Seventy-two specimens of CAD primary dentin were randomly divided into 6 groups, 12 each according to the materials and application of 2% chlorhexidine (no application or application for 20 or 40 seconds). Restorative materials were applied using a standard PVC tube. SBS was measured using an lnstron machine running at a crosshead speed of 0.5 mm/min. The modes of failures/fractures were verified using stereomicroscope.

Results

Mean (± SD) SBS in MPa of Filtek Z350XT and Photac Fil with no application of chlorhexidine or after application of chlorhexidine for 20 or 40 seconds were 14.13 ± 2.09, 16.45 ± 2.41, and 15.91 ± 3.11, 12.56 ± 2.44, 14.10 ± 3.10 and 13.83 ± 3.11, respectively. Regardless of the surface treatment, Filtek Z350XT showed significantly greater SBS than Photac Fil (p = 0.01). The effect of surface treatment on SBS was not statistically significantly different (p = 0.06) from one another for each tested material. Stereoscopic examination of the debonded samples of all groups of Filtek Z350XT exhibited mostly cohesive fracture of the material while for Photac Fil exhibited mostly adhesive fracture. Failure mode analysis revealed significant differences (p < 0.0001) between Filtek Z350XT and Photac Fil.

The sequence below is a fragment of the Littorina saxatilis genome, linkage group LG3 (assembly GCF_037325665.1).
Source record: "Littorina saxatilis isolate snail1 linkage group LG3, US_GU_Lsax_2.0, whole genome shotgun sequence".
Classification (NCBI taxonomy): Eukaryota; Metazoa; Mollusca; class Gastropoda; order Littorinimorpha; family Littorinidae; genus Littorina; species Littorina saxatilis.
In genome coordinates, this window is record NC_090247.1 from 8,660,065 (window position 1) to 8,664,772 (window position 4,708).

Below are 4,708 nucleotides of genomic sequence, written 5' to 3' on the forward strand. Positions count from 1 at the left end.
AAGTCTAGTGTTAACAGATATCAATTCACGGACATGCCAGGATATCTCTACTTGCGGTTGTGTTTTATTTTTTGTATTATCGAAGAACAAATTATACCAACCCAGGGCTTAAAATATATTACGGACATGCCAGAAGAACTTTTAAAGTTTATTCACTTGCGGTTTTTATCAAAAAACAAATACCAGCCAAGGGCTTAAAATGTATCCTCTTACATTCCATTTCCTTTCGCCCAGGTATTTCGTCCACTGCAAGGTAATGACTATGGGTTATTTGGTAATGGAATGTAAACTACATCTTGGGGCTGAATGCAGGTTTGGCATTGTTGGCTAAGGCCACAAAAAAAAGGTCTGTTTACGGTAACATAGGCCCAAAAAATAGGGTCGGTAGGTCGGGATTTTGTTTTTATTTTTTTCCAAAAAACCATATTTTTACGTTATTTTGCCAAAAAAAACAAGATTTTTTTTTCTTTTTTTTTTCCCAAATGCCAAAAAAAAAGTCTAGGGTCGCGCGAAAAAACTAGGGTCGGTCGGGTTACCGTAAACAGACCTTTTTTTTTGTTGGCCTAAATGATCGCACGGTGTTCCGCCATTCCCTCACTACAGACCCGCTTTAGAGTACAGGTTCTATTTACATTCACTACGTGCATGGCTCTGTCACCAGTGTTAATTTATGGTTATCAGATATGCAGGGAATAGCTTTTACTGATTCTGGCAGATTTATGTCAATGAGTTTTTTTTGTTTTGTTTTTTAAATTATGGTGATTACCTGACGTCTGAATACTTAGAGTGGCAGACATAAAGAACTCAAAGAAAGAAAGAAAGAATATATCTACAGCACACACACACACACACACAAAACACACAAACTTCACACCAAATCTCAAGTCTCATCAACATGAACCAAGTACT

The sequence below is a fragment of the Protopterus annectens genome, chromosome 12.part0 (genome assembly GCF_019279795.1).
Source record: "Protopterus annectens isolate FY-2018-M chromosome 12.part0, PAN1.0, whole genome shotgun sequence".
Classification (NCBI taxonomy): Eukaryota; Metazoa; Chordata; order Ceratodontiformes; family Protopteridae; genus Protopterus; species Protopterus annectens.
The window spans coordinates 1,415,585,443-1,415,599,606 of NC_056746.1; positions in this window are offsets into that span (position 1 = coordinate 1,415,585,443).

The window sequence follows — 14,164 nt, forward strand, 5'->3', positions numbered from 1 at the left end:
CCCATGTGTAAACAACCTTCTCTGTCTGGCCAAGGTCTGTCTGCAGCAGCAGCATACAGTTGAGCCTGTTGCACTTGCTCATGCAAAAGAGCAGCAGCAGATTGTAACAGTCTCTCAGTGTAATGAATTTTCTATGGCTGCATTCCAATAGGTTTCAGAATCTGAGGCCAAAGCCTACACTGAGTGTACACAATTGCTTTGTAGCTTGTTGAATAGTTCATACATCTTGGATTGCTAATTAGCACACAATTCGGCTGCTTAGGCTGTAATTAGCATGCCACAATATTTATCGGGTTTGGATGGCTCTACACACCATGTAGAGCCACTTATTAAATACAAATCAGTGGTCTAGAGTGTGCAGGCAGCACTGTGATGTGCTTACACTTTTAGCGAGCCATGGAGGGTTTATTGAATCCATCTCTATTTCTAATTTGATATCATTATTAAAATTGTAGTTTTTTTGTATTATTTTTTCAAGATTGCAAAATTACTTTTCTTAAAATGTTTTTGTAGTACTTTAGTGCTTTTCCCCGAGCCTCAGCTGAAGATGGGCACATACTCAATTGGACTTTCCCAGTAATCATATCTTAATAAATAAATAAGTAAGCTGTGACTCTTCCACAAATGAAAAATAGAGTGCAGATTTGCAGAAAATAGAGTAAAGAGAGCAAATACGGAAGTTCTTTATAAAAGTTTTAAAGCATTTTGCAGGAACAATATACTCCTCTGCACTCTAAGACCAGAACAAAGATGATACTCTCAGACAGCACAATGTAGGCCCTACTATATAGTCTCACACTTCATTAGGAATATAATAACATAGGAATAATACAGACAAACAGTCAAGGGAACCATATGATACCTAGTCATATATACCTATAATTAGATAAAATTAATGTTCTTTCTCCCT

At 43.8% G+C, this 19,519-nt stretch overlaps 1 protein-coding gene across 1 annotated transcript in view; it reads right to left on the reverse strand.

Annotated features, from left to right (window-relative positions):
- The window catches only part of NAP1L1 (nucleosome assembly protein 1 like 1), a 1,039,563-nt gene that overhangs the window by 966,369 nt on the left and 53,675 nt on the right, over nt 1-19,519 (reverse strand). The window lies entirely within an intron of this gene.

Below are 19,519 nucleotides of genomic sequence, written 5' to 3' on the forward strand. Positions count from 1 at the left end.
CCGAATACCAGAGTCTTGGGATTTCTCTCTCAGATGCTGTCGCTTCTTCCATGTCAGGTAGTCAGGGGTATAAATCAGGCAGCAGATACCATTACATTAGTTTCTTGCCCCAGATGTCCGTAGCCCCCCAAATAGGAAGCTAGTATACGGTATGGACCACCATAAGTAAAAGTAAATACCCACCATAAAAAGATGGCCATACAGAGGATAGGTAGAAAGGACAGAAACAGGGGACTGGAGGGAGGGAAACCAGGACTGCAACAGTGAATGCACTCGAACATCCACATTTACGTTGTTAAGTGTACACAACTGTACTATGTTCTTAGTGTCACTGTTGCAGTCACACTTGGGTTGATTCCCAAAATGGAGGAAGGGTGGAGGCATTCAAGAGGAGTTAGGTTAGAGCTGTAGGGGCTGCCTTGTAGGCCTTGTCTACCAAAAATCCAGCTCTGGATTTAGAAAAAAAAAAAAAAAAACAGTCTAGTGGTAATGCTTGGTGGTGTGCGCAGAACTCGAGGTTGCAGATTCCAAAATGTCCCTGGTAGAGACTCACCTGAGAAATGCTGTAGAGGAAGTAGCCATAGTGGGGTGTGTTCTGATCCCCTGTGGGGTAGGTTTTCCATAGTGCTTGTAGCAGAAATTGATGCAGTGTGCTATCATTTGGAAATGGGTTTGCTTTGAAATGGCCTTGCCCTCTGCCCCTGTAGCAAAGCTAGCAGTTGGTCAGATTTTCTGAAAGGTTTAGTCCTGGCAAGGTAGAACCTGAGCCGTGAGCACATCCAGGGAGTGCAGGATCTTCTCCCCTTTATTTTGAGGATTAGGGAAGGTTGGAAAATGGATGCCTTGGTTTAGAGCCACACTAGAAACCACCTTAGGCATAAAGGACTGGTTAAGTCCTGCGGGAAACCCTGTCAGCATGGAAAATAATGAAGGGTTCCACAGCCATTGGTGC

Conclusions

The nanohybrid resin-composite Filtek Z350XT with Single Bond Universal Adhesive demonstrated higher shear bond strength than Photac Fil resin-modified glass-ionomer with Ketac conditioner to CAD dentin of primary teeth. The 2% chlorhexidine gluconate applied for 20 or 40 seconds before acid etching or conditioning of the CAD dentin did not affect SBS of the two materials. The mode of failure of Filtek Z350XT exhibited mostly cohesive fracture of the material while for Photac Fil exhibited mostly adhesive fracture.